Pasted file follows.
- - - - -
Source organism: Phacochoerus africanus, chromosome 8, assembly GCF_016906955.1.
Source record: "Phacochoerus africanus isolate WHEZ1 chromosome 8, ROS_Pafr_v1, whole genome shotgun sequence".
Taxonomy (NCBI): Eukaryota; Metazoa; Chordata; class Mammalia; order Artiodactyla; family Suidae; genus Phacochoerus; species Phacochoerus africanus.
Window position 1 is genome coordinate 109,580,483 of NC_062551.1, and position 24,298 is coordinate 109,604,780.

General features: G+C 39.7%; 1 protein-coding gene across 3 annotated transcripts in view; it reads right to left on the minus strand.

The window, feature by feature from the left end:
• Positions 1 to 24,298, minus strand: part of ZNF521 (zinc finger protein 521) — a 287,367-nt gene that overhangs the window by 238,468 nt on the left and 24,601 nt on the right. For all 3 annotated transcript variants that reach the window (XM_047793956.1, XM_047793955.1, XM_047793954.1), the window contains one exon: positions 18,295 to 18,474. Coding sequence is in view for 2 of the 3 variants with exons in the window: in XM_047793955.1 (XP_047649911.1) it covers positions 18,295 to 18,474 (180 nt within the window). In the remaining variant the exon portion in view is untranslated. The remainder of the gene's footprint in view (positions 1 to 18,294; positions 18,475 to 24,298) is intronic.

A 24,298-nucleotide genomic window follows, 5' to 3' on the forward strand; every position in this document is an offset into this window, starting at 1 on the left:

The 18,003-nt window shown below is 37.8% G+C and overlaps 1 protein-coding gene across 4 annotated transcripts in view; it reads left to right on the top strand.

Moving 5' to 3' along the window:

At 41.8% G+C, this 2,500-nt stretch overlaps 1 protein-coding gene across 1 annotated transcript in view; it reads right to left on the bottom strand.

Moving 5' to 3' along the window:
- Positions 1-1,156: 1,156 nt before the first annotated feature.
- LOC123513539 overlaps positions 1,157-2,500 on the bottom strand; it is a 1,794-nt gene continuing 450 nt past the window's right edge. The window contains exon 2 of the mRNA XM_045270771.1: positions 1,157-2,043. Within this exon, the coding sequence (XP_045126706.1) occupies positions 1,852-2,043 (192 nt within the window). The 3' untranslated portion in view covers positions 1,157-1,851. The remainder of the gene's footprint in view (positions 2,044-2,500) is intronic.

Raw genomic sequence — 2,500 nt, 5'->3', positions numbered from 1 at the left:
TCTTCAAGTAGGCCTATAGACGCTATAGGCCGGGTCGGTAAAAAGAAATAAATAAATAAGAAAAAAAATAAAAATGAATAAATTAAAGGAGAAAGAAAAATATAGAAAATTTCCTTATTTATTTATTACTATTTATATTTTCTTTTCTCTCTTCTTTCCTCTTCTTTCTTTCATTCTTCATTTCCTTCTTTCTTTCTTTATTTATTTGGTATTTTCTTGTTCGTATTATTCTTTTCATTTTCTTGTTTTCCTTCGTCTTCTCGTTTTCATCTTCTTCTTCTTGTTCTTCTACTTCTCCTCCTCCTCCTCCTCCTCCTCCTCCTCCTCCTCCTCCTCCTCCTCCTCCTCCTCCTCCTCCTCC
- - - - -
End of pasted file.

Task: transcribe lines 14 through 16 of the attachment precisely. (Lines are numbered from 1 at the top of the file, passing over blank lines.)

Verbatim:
- LOC123513539 overlaps positions 1,157-2,500 on the bottom strand; it is a 1,794-nt gene continuing 450 nt past the window's right edge. The window contains exon 2 of the mRNA XM_045270771.1: positions 1,157-2,043. Within this exon, the coding sequence (XP_045126706.1) occupies positions 1,852-2,043 (192 nt within the window). The 3' untranslated portion in view covers positions 1,157-1,851. The remainder of the gene's footprint in view (positions 2,044-2,500) is intronic.

Raw genomic sequence — 2,500 nt, 5'->3', positions numbered from 1 at the left:
TCTTCAAGTAGGCCTATAGACGCTATAGGCCGGGTCGGTAAAAAGAAATAAATAAATAAGAAAAAAAATAAAAATGAATAAATTAAAGGAGAAAGAAAAATATAGAAAATTTCCTTATTTATTTATTACTATTTATATTTTCTTTTCTCTCTTCTTTCCTCTTCTTTCTTTCATTCTTCATTTCCTTCTTTCTTTCTTTATTTATTTGGTATTTTCTTGTTCGTATTATTCTTTTCATTTTCTTGTTTTCCTTCGTCTTCTCGTTTTCATCTTCTTCTTCTTGTTCTTCTACTTCTCCTCCTCCTCCTCCTCCTCCTCCTCCTCCTCCTCCTCCTCCTCCTCCTCCTCCTCCTCCTCCTCC